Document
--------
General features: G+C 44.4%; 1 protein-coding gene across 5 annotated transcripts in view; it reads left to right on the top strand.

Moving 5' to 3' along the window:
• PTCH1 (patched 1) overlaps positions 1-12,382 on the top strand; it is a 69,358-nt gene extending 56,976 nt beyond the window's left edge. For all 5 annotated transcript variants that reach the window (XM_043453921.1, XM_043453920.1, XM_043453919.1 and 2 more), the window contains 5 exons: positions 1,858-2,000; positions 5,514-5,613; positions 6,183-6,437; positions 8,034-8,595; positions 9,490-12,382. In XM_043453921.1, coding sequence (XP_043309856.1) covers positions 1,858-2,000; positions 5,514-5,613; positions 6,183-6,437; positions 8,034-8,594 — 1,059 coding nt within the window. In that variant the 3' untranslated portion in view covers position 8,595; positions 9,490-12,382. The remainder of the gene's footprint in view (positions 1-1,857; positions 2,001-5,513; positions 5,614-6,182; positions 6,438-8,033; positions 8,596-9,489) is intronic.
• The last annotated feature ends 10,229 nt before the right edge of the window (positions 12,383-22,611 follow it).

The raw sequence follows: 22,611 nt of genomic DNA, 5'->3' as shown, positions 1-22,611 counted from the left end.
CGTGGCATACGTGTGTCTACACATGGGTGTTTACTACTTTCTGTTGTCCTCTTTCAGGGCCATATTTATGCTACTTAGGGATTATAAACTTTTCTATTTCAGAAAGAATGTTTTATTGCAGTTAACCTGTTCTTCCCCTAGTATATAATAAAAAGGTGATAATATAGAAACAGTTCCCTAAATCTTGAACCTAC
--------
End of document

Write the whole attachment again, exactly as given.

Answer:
General features: G+C 44.4%; 1 protein-coding gene across 5 annotated transcripts in view; it reads left to right on the top strand.

Moving 5' to 3' along the window:
• PTCH1 (patched 1) overlaps positions 1-12,382 on the top strand; it is a 69,358-nt gene extending 56,976 nt beyond the window's left edge. For all 5 annotated transcript variants that reach the window (XM_043453921.1, XM_043453920.1, XM_043453919.1 and 2 more), the window contains 5 exons: positions 1,858-2,000; positions 5,514-5,613; positions 6,183-6,437; positions 8,034-8,595; positions 9,490-12,382. In XM_043453921.1, coding sequence (XP_043309856.1) covers positions 1,858-2,000; positions 5,514-5,613; positions 6,183-6,437; positions 8,034-8,594 — 1,059 coding nt within the window. In that variant the 3' untranslated portion in view covers position 8,595; positions 9,490-12,382. The remainder of the gene's footprint in view (positions 1-1,857; positions 2,001-5,513; positions 5,614-6,182; positions 6,438-8,033; positions 8,596-9,489) is intronic.
• The last annotated feature ends 10,229 nt before the right edge of the window (positions 12,383-22,611 follow it).

The raw sequence follows: 22,611 nt of genomic DNA, 5'->3' as shown, positions 1-22,611 counted from the left end.
CGTGGCATACGTGTGTCTACACATGGGTGTTTACTACTTTCTGTTGTCCTCTTTCAGGGCCATATTTATGCTACTTAGGGATTATAAACTTTTCTATTTCAGAAAGAATGTTTTATTGCAGTTAACCTGTTCTTCCCCTAGTATATAATAAAAAGGTGATAATATAGAAACAGTTCCCTAAATCTTGAACCTAC